Crime Scene Chemistry—The Cool Blue Light of Luminol
AbstractYou may have seen police investigators on TV spraying a crime scene with a liquid that glows blue if there is any blood present. Luminol is the chemical which causes the glowing. In this chemistry science fair project, you will investigate what factors make this interesting molecule "light up."
Thank you to the volunteers on the Science Education Council at PPG Industries, for helpful feedback, advice and improvements on this science project.
In this chemistry science fair project, you will investigate how temperature affects the eerie blue glow created by the chemical luminol.
Glow-in-the-dark objects are fascinating and mysterious. Why do they glow and where does the light come from? It seems like magic when the glow suddenly appears! There is no magic involved though, but a process called chemiluminescence. Chemiluminescent objects use chemical energy to produce light. For example, when you twist or bend a glow stick, you start a chemical reaction. One of the products of the reaction is light. The basic premise of the reaction is that the reaction between the involved chemicals releases enough energy to excite the electrons in one of the reaction partners from the ground state to the excited state, as shown in Figure 1. This causes the electrons to jump to a higher energy level and then fall back down (relax) and release light. Depending on the involved chemicals a variety of colors can be produced.
Figure 1. Simplified diagram that shows the electronic states of a molecule and the transitions between them. In a chemical reaction, electrons can be excited from the ground state to an excited state. When they relax and return to the ground state, they release their energy in the form of light.
Did you know that you can use chemiluminescence not only in glow sticks but also for solving crimes? Forensic scientists, who use science for criminal investigations, make use of chemiluminescent reactions to detect blood at crime scenes—so they can make blood visible even when it has been washed away already! When treated with a chemical called luminol, all hidden blood traces literally glow up in the dark! A demonstration of this is shown in the video below:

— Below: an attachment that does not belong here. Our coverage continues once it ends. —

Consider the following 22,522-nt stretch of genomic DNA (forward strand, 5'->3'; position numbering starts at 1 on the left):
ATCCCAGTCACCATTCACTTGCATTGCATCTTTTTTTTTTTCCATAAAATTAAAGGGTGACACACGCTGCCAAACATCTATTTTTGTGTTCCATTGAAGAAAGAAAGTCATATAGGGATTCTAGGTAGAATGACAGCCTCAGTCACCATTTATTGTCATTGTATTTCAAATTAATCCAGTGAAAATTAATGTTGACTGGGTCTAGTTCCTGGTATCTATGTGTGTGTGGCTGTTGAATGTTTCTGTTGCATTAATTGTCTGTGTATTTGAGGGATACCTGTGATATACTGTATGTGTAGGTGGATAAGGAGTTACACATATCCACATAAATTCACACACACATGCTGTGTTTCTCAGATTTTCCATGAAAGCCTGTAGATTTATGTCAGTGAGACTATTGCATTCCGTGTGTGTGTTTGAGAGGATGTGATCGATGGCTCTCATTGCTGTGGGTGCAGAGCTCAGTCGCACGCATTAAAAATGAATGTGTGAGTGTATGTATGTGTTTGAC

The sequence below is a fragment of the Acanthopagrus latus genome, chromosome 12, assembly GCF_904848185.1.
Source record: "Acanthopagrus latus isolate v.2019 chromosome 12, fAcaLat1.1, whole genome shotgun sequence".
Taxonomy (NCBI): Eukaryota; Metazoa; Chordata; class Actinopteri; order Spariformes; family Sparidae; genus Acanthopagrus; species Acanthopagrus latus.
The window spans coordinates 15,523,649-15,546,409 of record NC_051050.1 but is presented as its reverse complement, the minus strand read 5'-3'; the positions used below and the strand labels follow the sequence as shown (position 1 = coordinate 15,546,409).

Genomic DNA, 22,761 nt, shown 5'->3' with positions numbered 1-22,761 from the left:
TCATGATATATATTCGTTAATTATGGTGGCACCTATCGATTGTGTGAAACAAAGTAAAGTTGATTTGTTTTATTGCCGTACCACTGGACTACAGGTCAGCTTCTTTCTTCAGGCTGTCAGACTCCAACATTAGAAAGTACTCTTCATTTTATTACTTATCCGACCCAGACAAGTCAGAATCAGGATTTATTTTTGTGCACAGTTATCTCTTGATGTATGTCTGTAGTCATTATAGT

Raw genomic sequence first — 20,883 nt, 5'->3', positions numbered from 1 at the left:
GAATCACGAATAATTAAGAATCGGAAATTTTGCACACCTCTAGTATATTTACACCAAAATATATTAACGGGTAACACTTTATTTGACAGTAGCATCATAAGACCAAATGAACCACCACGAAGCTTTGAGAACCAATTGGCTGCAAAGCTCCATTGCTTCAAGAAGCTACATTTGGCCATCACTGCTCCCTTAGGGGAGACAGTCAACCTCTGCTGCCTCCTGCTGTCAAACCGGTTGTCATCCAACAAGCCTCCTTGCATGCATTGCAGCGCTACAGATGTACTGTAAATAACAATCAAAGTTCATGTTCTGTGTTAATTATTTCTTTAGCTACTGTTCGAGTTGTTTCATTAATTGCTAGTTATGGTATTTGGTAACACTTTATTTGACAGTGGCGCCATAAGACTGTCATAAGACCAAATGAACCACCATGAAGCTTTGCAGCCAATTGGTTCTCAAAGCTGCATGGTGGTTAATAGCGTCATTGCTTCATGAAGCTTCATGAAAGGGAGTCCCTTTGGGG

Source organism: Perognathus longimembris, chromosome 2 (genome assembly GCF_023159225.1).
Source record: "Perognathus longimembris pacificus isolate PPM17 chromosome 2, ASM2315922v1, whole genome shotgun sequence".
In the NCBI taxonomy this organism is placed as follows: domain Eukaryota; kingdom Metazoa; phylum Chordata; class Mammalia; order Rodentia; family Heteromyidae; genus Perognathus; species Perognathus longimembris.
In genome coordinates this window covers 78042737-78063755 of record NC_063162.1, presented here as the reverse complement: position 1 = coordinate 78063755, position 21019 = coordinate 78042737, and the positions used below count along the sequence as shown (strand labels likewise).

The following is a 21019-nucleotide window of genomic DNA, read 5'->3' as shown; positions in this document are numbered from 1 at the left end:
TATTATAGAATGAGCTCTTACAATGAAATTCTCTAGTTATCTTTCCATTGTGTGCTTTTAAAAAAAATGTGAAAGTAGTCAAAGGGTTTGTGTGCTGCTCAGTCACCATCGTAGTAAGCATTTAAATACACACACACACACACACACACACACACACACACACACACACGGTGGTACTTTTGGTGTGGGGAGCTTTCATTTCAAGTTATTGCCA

Luminol is a chemical that has the special property of emitting light when it reacts with certain other chemicals. The luminol reaction, as shown in Figure 2, is another example of chemiluminescence.
Figure 2. This is the simplified reaction mechanism for the production of light by luminol. The luminol molecule reacts with hydroxide molecules (OH-) to form the dianion (two negative charges). The dianion, which exists in two forms (the two-way arrow), reacts with oxygen to form 5-aminophthalic acid and nitrogen gas (N2). The electrons in the 5-aminophthalic acid are in an unstable, excited state. When the electrons return to their normal ground state, they release a photon of blue light.
To exhibit its luminescence, the luminol must first be activated. Usually the activator is a solution of hydrogen peroxide (H2O2) and sodium hydroxide (NaOH) in water. When luminol reacts with the hydroxide ion (OH-), a dianion is formed. A charged molecule or atom is called an ion. A molecule that has a negative charge is called an anion. And a dianion is an anion with two negative charges. The most important step in this reaction is the oxidation of luminol with oxygen, which results in the excited state dianion. The oxygen is usually formed from hydrogen peroxide (H2O2), that is added to the reaction solution. In an aqueous solution, hydrogen peroxide can decompose to produce oxygen according to the reaction below (Figure 3).
Figure 3. Decomposition reaction of hydrogen peroxide catalyzed with blood
However, this reaction proceeds very slowly. Chemical reactions can be sped up by using catalysts, which are chemicals that increase the speed of a reaction but are not actually consumed. This is where the blood comes into play! The reason why the luminol reaction makes blood glow is that it detects the iron that is present in hemoglobin, an iron-containing oxygen-transport metalloprotein in our red blood cells. This iron functions as a catalyst to speed up the production of oxygen. You can replace the hydrogen peroxide in this reaction with other oxidizing chemicals such as sodium perborate, which will release hydrogen peroxide in water according to the reaction below (Figure 4).
Figure 4. Hydrogen peroxide production from sodium perborate.
The oxygen produced from the hydrogen peroxide then reacts with the luminol dianion. The product of this reaction is very unstable and immediately decomposes with the loss of nitrogen to produce 5-aminophthalic acid. The electrons in the 5-aminophthalic acid produced by this reaction are in an excited state. Electrons in an excited state are in a higher energy level. As the excited state relaxes to the ground state, the excess energy is liberated as a photon, which is then visible as blue light.